Illegal Pete’s

A scrapping contender for burrito heavyweight Chipotle’s belt, Pete’s skews more undergrad, with a less tucked-in vibe — chalk on the specials board, tap beers at the back bar, the occasional rasta dread spilling out of a tortilla-roller’s hair net, and a mild undertow of grit and grease throughout.  The twenty-something staff are less likely than their counterparts on the mall’s West end to be visited by caliper-wielding agents from Franchise Control, perhaps explaining the sometimes dour demeanor and a rare talent, frequently demonstrated, to misremember your order seconds after you vocalize it.

Now, to be absolutely fair, 1) this is a burrito joint we are talking about and 2) Pete has at the outset quite clearly proclaimed his disrespect for the rule of law, which means he can play his own game and define victory however he wants to.  With five locations in Denver and Boulder to Chipotle’s 1,100 nationwide, we’ll assume he does not aspire to outpoint the champ on sheer volume anytime soon.   More likely, simple survival and modest growth in an environment of brutally tight margins is the prize.  And a fine one at that.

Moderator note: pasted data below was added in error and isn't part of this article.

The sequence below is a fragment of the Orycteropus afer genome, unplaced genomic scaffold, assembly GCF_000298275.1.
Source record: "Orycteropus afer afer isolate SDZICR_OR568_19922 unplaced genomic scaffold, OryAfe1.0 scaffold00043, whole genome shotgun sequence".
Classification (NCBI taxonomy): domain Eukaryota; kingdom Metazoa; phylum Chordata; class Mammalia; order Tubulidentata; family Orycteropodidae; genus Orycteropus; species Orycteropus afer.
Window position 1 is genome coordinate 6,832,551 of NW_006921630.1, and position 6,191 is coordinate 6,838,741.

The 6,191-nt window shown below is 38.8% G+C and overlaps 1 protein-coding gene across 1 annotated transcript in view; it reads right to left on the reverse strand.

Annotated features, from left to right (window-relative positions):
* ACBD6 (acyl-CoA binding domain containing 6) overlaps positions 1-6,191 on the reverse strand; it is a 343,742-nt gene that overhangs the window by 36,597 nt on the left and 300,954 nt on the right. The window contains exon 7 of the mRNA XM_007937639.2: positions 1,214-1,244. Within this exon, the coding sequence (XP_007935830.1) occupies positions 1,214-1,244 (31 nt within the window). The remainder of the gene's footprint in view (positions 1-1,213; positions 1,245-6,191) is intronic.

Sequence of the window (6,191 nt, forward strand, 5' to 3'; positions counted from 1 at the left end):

As we commend our local Vic for his perpetual rage against Starbuck’s machine, we extend to outlaw Pete the same hopes for avoiding a collapse to the canvas in Chipotle’s considerable shadow.  If there’s any expectation for a puncher’s chance KO in later rounds, however, Pete would be advised to abandon the flashbacks to Sophomore Summer, wipe down the condiment station, tuck in the shirt, and do something about that hair.  Oh, the burritos are pretty good, and as far as we can tell, perfectly legal.